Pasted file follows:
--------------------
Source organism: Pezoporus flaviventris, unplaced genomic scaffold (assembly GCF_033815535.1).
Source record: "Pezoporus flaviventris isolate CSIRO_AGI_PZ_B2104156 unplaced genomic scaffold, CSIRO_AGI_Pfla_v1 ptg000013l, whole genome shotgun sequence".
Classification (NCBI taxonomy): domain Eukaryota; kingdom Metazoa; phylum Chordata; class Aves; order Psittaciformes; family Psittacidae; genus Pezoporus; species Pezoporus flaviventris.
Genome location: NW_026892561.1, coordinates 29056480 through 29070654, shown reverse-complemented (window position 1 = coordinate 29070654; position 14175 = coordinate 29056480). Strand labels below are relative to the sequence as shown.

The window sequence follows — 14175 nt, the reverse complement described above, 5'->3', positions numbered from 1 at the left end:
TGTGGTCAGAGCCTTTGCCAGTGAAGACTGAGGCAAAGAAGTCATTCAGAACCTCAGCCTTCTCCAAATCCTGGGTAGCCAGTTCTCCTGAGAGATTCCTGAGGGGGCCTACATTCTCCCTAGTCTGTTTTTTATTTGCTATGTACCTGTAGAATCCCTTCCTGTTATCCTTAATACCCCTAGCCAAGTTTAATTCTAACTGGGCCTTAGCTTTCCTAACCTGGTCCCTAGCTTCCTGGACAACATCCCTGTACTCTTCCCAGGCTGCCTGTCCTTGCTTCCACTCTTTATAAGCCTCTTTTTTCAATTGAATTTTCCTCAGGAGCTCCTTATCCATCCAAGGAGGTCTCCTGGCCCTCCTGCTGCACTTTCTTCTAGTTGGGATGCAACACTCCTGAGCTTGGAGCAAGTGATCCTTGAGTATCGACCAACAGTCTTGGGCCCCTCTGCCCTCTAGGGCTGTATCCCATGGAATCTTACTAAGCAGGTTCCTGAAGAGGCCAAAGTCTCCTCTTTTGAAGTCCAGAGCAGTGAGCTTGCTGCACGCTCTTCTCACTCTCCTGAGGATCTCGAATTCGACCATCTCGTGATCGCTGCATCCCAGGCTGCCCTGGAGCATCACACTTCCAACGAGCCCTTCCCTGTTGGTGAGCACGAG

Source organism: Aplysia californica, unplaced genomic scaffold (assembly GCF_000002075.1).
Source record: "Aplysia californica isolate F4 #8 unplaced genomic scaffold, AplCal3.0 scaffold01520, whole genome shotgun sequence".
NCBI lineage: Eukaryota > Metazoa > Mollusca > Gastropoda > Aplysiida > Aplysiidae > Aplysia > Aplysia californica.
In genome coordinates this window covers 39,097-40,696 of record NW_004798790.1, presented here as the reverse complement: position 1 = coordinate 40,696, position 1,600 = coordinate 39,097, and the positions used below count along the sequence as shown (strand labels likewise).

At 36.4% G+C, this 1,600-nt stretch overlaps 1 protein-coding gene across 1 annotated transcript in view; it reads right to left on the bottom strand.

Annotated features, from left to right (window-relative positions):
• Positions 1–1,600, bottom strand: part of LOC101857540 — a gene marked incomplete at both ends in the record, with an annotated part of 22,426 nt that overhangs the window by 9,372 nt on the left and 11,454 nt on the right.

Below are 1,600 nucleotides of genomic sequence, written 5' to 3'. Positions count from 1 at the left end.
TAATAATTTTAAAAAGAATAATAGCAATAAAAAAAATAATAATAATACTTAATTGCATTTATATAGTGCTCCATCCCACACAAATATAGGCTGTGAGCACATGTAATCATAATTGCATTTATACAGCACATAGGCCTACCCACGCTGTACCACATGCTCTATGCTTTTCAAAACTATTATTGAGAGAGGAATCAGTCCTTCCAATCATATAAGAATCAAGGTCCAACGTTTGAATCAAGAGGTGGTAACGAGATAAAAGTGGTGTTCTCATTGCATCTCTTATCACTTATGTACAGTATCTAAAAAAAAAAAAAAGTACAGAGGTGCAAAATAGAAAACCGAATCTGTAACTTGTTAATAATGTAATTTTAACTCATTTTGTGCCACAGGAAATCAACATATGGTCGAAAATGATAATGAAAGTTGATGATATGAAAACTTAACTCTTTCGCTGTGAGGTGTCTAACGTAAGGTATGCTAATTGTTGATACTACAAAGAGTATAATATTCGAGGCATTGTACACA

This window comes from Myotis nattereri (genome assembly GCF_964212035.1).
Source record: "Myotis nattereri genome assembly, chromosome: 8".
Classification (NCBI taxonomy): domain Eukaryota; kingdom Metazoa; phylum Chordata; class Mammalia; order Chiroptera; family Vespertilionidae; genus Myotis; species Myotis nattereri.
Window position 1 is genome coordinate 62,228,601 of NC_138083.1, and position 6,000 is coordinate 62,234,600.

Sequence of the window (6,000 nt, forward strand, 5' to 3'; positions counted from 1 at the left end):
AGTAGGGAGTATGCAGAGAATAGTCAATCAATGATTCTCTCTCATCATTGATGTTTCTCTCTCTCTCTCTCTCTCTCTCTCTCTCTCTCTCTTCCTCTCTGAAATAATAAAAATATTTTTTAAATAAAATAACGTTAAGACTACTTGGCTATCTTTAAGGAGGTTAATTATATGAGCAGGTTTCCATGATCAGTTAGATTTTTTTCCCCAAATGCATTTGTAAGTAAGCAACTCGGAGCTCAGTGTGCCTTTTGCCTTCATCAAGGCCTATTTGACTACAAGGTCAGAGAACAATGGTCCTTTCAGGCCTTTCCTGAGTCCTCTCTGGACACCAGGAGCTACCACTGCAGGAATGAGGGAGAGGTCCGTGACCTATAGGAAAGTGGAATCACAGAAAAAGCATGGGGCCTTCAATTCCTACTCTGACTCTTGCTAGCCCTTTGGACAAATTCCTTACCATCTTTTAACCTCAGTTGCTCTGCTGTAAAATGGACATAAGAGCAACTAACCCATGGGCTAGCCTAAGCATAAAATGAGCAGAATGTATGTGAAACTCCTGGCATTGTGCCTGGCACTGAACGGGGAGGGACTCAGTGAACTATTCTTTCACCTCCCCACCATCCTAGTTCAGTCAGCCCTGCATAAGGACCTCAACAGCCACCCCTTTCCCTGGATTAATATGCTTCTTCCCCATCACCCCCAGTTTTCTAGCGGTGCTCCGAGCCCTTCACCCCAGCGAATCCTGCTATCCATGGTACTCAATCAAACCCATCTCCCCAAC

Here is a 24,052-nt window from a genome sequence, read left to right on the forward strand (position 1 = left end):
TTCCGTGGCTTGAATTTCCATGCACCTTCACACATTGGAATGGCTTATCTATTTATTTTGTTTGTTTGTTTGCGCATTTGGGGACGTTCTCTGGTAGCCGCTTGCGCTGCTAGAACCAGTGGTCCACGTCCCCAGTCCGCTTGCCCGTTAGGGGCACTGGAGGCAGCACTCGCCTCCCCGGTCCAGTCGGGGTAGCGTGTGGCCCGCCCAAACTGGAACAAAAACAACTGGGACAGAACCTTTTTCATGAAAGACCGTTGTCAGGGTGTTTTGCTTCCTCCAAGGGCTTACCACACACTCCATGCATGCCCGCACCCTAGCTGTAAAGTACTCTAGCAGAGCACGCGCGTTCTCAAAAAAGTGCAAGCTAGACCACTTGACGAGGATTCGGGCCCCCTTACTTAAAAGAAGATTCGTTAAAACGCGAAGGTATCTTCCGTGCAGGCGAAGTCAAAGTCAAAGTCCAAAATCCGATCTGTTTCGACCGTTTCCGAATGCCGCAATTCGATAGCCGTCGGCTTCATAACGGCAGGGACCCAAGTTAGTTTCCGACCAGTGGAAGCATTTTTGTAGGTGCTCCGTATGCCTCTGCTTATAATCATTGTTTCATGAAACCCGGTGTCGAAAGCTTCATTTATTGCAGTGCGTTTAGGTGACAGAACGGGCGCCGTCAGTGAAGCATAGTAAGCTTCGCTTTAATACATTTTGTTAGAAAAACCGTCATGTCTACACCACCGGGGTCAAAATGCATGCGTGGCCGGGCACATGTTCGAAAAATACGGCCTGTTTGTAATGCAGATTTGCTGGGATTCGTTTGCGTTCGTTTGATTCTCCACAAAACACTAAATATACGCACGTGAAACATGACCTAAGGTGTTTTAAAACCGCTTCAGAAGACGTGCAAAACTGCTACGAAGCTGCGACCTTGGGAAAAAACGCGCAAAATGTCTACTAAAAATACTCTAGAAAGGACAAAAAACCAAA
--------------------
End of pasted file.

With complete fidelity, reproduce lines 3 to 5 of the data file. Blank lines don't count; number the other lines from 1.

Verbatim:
Classification (NCBI taxonomy): domain Eukaryota; kingdom Metazoa; phylum Chordata; class Aves; order Psittaciformes; family Psittacidae; genus Pezoporus; species Pezoporus flaviventris.
Genome location: NW_026892561.1, coordinates 29056480 through 29070654, shown reverse-complemented (window position 1 = coordinate 29070654; position 14175 = coordinate 29056480). Strand labels below are relative to the sequence as shown.

The window sequence follows — 14175 nt, the reverse complement described above, 5'->3', positions numbered from 1 at the left end: